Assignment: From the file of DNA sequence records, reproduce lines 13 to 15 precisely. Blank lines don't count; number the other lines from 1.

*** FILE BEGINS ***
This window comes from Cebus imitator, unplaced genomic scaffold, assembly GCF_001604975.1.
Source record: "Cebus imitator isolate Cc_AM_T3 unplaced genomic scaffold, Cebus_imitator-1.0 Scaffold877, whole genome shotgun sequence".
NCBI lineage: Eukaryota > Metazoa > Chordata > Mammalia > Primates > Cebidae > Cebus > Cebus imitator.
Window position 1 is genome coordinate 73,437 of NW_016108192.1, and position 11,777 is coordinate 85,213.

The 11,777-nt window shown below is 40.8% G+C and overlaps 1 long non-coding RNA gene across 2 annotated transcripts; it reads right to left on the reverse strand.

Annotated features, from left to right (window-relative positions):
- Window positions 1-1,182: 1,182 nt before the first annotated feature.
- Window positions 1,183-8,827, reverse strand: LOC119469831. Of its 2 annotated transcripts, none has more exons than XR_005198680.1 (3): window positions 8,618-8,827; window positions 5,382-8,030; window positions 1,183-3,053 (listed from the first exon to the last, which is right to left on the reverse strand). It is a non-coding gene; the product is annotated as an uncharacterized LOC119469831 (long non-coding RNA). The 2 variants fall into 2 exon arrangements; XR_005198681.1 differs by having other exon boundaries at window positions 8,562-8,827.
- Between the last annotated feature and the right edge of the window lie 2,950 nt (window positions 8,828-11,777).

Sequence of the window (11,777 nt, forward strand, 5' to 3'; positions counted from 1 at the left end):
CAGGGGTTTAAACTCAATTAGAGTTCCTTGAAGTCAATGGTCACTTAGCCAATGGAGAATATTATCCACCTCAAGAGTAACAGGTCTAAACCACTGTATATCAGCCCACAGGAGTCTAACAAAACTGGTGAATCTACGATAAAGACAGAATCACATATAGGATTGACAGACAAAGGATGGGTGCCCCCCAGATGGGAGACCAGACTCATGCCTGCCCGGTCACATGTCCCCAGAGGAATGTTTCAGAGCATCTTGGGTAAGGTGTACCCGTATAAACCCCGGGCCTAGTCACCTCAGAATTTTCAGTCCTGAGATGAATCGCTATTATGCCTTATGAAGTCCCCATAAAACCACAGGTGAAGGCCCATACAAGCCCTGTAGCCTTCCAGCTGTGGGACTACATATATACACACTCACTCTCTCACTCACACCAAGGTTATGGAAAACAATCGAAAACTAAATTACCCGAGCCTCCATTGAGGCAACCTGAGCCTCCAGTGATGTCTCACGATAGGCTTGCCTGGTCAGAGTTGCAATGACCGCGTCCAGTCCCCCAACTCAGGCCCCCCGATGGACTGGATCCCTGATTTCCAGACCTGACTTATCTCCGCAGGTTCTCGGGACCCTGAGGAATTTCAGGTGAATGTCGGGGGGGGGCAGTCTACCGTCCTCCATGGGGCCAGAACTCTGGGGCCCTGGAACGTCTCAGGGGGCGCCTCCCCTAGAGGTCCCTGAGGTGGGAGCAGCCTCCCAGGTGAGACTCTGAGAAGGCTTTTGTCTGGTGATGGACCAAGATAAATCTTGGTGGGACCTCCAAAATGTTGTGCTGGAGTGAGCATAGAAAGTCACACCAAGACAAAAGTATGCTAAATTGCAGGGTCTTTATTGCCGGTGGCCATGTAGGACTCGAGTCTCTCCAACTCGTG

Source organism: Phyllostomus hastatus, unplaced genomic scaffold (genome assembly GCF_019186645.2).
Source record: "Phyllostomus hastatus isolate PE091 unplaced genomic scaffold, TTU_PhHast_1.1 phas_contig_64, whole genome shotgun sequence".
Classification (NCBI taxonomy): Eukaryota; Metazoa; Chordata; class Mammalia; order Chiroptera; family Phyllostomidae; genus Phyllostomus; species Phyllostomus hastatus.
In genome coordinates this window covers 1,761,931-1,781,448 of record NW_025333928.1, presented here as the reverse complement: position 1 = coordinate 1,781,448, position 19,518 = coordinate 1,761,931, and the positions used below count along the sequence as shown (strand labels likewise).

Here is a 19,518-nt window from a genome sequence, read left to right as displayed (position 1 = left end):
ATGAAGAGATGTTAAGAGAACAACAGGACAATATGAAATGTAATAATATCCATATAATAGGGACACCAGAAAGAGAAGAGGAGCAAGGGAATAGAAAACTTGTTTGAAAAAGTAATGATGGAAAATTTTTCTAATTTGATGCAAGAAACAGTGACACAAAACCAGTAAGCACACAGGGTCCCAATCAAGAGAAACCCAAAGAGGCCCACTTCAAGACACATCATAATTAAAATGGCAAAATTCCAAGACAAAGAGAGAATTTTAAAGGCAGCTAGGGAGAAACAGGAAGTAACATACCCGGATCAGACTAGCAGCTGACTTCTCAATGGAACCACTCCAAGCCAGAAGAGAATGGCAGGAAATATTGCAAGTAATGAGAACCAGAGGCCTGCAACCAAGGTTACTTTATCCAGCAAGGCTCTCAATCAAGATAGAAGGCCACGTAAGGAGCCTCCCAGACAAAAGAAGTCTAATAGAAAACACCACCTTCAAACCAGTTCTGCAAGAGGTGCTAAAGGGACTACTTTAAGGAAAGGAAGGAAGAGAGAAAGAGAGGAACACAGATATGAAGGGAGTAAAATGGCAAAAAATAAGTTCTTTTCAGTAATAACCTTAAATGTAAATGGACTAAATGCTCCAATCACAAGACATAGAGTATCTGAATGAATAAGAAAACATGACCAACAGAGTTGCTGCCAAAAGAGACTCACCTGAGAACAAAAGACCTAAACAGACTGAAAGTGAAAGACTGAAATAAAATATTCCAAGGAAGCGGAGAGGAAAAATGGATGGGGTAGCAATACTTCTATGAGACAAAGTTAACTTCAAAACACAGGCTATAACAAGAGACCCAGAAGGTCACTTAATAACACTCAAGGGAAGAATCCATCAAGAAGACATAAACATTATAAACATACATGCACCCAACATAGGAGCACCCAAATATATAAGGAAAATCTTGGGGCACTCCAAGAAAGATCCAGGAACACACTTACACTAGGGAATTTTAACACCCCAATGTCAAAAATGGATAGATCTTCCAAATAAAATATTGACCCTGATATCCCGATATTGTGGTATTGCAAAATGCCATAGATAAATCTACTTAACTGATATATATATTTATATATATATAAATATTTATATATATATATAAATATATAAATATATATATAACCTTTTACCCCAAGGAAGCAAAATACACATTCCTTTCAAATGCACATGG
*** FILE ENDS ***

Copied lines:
Source record: "Phyllostomus hastatus isolate PE091 unplaced genomic scaffold, TTU_PhHast_1.1 phas_contig_64, whole genome shotgun sequence".
Classification (NCBI taxonomy): Eukaryota; Metazoa; Chordata; class Mammalia; order Chiroptera; family Phyllostomidae; genus Phyllostomus; species Phyllostomus hastatus.
In genome coordinates this window covers 1,761,931-1,781,448 of record NW_025333928.1, presented here as the reverse complement: position 1 = coordinate 1,781,448, position 19,518 = coordinate 1,761,931, and the positions used below count along the sequence as shown (strand labels likewise).